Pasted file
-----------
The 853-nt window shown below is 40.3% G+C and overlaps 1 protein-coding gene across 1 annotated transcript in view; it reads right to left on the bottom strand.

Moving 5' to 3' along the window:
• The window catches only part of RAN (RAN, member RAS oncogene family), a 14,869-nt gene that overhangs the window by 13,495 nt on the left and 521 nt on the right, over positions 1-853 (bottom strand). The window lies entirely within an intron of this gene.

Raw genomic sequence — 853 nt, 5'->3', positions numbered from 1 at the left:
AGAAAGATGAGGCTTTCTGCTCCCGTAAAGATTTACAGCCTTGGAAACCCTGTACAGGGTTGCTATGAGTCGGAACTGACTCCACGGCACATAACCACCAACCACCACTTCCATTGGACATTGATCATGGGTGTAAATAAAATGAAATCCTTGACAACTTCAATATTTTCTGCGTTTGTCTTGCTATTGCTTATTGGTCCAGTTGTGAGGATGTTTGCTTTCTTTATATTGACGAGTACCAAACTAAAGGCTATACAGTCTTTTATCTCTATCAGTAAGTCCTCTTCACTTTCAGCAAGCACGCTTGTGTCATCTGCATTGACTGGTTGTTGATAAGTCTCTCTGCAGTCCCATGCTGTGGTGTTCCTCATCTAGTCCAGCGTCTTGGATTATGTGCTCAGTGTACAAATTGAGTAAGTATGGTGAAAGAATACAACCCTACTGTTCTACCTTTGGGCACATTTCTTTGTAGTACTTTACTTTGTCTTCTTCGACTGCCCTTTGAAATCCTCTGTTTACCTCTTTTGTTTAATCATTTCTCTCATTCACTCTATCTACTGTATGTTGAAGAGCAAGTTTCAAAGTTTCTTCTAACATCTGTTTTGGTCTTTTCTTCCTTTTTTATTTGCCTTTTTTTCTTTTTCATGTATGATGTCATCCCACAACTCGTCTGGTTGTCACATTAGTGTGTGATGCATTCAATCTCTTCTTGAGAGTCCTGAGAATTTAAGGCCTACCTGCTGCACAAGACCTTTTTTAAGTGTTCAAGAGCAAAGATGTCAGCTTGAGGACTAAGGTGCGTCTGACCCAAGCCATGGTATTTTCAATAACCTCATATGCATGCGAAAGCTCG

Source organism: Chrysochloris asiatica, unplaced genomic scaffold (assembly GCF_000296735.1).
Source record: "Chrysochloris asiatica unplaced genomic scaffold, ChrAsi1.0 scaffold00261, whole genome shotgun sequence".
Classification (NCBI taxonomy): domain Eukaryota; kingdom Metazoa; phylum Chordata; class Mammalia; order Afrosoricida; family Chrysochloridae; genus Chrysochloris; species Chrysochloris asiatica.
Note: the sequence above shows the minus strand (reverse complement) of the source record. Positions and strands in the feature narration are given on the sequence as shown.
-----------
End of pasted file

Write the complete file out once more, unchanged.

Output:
The 853-nt window shown below is 40.3% G+C and overlaps 1 protein-coding gene across 1 annotated transcript in view; it reads right to left on the bottom strand.

Moving 5' to 3' along the window:
• The window catches only part of RAN (RAN, member RAS oncogene family), a 14,869-nt gene that overhangs the window by 13,495 nt on the left and 521 nt on the right, over positions 1-853 (bottom strand). The window lies entirely within an intron of this gene.

Raw genomic sequence — 853 nt, 5'->3', positions numbered from 1 at the left:
AGAAAGATGAGGCTTTCTGCTCCCGTAAAGATTTACAGCCTTGGAAACCCTGTACAGGGTTGCTATGAGTCGGAACTGACTCCACGGCACATAACCACCAACCACCACTTCCATTGGACATTGATCATGGGTGTAAATAAAATGAAATCCTTGACAACTTCAATATTTTCTGCGTTTGTCTTGCTATTGCTTATTGGTCCAGTTGTGAGGATGTTTGCTTTCTTTATATTGACGAGTACCAAACTAAAGGCTATACAGTCTTTTATCTCTATCAGTAAGTCCTCTTCACTTTCAGCAAGCACGCTTGTGTCATCTGCATTGACTGGTTGTTGATAAGTCTCTCTGCAGTCCCATGCTGTGGTGTTCCTCATCTAGTCCAGCGTCTTGGATTATGTGCTCAGTGTACAAATTGAGTAAGTATGGTGAAAGAATACAACCCTACTGTTCTACCTTTGGGCACATTTCTTTGTAGTACTTTACTTTGTCTTCTTCGACTGCCCTTTGAAATCCTCTGTTTACCTCTTTTGTTTAATCATTTCTCTCATTCACTCTATCTACTGTATGTTGAAGAGCAAGTTTCAAAGTTTCTTCTAACATCTGTTTTGGTCTTTTCTTCCTTTTTTATTTGCCTTTTTTTCTTTTTCATGTATGATGTCATCCCACAACTCGTCTGGTTGTCACATTAGTGTGTGATGCATTCAATCTCTTCTTGAGAGTCCTGAGAATTTAAGGCCTACCTGCTGCACAAGACCTTTTTTAAGTGTTCAAGAGCAAAGATGTCAGCTTGAGGACTAAGGTGCGTCTGACCCAAGCCATGGTATTTTCAATAACCTCATATGCATGCGAAAGCTCG

Source organism: Chrysochloris asiatica, unplaced genomic scaffold (assembly GCF_000296735.1).
Source record: "Chrysochloris asiatica unplaced genomic scaffold, ChrAsi1.0 scaffold00261, whole genome shotgun sequence".
Classification (NCBI taxonomy): domain Eukaryota; kingdom Metazoa; phylum Chordata; class Mammalia; order Afrosoricida; family Chrysochloridae; genus Chrysochloris; species Chrysochloris asiatica.
Note: the sequence above shows the minus strand (reverse complement) of the source record. Positions and strands in the feature narration are given on the sequence as shown.